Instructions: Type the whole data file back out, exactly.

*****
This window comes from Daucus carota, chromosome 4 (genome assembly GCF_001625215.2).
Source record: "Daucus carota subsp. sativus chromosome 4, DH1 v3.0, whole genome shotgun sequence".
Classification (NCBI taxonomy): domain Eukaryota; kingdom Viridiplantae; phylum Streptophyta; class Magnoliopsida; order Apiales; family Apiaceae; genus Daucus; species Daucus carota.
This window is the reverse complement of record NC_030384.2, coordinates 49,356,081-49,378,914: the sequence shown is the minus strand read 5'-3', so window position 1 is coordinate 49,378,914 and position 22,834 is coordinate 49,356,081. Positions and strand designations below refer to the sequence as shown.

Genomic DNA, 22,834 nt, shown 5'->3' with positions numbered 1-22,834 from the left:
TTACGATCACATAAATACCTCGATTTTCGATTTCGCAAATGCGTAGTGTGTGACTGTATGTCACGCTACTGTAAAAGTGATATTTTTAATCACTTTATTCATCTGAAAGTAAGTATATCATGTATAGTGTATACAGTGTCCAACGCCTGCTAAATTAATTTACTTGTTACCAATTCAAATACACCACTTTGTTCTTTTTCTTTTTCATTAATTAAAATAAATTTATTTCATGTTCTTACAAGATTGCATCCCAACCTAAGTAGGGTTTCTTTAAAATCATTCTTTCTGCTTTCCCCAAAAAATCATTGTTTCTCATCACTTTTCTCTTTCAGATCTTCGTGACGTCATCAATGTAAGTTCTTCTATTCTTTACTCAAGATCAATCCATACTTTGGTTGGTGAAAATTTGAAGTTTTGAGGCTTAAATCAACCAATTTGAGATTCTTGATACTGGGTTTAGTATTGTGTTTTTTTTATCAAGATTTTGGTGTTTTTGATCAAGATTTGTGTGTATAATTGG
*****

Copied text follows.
This window comes from Daucus carota, chromosome 4 (genome assembly GCF_001625215.2).
Source record: "Daucus carota subsp. sativus chromosome 4, DH1 v3.0, whole genome shotgun sequence".
Classification (NCBI taxonomy): domain Eukaryota; kingdom Viridiplantae; phylum Streptophyta; class Magnoliopsida; order Apiales; family Apiaceae; genus Daucus; species Daucus carota.
This window is the reverse complement of record NC_030384.2, coordinates 49,356,081-49,378,914: the sequence shown is the minus strand read 5'-3', so window position 1 is coordinate 49,378,914 and position 22,834 is coordinate 49,356,081. Positions and strand designations below refer to the sequence as shown.

Genomic DNA, 22,834 nt, shown 5'->3' with positions numbered 1-22,834 from the left:
TTACGATCACATAAATACCTCGATTTTCGATTTCGCAAATGCGTAGTGTGTGACTGTATGTCACGCTACTGTAAAAGTGATATTTTTAATCACTTTATTCATCTGAAAGTAAGTATATCATGTATAGTGTATACAGTGTCCAACGCCTGCTAAATTAATTTACTTGTTACCAATTCAAATACACCACTTTGTTCTTTTTCTTTTTCATTAATTAAAATAAATTTATTTCATGTTCTTACAAGATTGCATCCCAACCTAAGTAGGGTTTCTTTAAAATCATTCTTTCTGCTTTCCCCAAAAAATCATTGTTTCTCATCACTTTTCTCTTTCAGATCTTCGTGACGTCATCAATGTAAGTTCTTCTATTCTTTACTCAAGATCAATCCATACTTTGGTTGGTGAAAATTTGAAGTTTTGAGGCTTAAATCAACCAATTTGAGATTCTTGATACTGGGTTTAGTATTGTGTTTTTTTTATCAAGATTTTGGTGTTTTTGATCAAGATTTGTGTGTATAATTGG